|The already deteriorating map of Kerrville's new River Trail.|
The current phase of the river trail extends from Riverside Nature Center, at the confluence of Town Creek and the Guadalupe River, all the way to the Kerrville-Schreiner city park. It is a wide concrete sidewalk and includes several pedestrian bridges, and passes through parts of the river-edge properties which used to be accessible only by tromping through undergrowth and, on many parts of the way, trespassing.
My overall impression of the trail is good. It is wide enough for groups to walk together, the inclines are not too steep, and there are no steps which might block folks in wheelchairs (or strollers, or bicycles). Along the way there are nice stopping places. These include benches, some tables, and some explanatory signage.
Some of the spots along the trail feature sites of which I felt rather protective, known only to me and a few others. Now those sites are open to the public, and with heavy traffic will inevitably change. For the most part I think this is good, provided the City of Kerrville remains committed to policing the area and maintaining the trail. Open access to all is a good thing, and although some of the spots along the trail now revealed are dear to me, I am glad anyone can now visit them.
I suppose I'm concerned about litter and vandalism along the trail -- as well as the remoteness of some of the stretches of the long sidewalk. Some destruction of the riverbank, and flora and fauna along it, is inevitable.
I did not notice lighting along the way, and a solitary walker might find some of the stretches lacking security. If this concerns you, visit the trail with a friend.
Some parts of the trail did sadden me: the sidewalk paves through a stand of cypress trees which for many years served as a way station for monarch butterflies in their annual migrations; many times I have visited the spot to see thousands of monarchs aloft beneath the sheltering arms of the cypresses, as if flying inside of a cathedral. This newly trafficked section may not see these butterfly visitors again.
Other parts did puzzle me, as the trail passes stagnant ponds, most of which provide a certain aroma year-round. Well, even those are a vital part of the riverbank, smelly as they are.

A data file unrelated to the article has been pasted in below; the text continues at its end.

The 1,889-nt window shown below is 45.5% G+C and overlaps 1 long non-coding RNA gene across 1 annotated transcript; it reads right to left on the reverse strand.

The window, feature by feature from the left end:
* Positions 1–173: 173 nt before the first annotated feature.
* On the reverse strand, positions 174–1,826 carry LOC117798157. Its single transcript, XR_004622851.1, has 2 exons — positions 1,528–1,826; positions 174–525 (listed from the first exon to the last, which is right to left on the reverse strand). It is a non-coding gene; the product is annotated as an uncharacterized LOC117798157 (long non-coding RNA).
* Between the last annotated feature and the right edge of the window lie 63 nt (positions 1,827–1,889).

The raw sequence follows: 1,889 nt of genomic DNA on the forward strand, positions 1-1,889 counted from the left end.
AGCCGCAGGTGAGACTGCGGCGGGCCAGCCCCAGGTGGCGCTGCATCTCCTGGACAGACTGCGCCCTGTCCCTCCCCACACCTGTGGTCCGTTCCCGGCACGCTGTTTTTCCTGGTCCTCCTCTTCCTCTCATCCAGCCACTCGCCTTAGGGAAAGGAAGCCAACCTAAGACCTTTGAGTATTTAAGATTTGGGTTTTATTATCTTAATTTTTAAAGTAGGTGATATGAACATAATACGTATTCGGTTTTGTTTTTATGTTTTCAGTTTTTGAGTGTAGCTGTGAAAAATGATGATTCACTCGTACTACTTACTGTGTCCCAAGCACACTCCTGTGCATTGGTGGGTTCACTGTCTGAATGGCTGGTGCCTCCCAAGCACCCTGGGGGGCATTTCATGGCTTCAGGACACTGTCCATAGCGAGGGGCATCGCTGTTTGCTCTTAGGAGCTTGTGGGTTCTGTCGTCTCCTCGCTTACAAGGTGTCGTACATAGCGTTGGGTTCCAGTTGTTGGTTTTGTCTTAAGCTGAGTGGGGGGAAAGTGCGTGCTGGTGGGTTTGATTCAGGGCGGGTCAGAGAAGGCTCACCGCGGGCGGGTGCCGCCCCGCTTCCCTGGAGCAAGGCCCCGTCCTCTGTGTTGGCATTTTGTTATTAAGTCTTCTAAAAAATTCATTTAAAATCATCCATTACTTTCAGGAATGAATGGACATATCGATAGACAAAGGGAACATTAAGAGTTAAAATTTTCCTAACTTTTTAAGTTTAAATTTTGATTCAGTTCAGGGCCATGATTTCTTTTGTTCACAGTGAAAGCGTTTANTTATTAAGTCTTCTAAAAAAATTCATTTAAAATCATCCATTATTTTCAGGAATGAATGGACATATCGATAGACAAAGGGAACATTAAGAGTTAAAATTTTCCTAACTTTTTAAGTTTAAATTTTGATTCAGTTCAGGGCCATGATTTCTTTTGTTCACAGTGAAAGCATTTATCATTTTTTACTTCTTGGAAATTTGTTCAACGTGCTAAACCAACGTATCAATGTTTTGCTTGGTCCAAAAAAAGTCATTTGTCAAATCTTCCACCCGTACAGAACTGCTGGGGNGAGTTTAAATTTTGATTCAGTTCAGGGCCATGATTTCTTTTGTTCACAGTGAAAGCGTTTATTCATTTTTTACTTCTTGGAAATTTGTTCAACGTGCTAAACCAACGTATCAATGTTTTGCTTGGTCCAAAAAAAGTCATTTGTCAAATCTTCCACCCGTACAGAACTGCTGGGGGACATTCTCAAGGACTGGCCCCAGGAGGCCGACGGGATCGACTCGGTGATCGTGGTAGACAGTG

I was surprised to see the "you are here" maps have already deteriorated, some to the point of being almost unreadable. For a new trail, these maps certainly did not last very long. Hopefully they'll be replaced soon with more sturdy materials, and produced in a way which can withstand bright sunshine we experience here. Otherwise, they were a waste of money.
There are several sites now open to the public which have historical connotations, though there is little explanation about these sites. The trail passes opposite the old Lakeside Park, which was popular for decades until it was destroyed by the flood of 1932. A close observer will see the remnants of an old concrete bridge in the river near the entrance to what is now Riverhill Country Club; I believe it, too, was a victim of the same flood.
Much of the river trail is in the floodway, and hopefully will survive when next the Guadalupe decides to dance outside of its boundaries.
I think the river trail will be a positive part of our community for many years. I remain optimistic, despite past experience, that the City of Kerrville will properly maintain and police the trail.
Hopefully, during this holiday weekend, you'll find time to explore the trail for yourself. You'll find much there to treasure.
Until next week, all the best.
Joe Herring Jr. is a Kerrville native who spent many years exploring the riverbanks near downtown Kerrville. This column originally appeared in the Kerrville Daily Times July 4, 2015.
I often post historic photographs on my Facebook page. If you'd like to visit that page, please visit www.facebook.com/joe.herring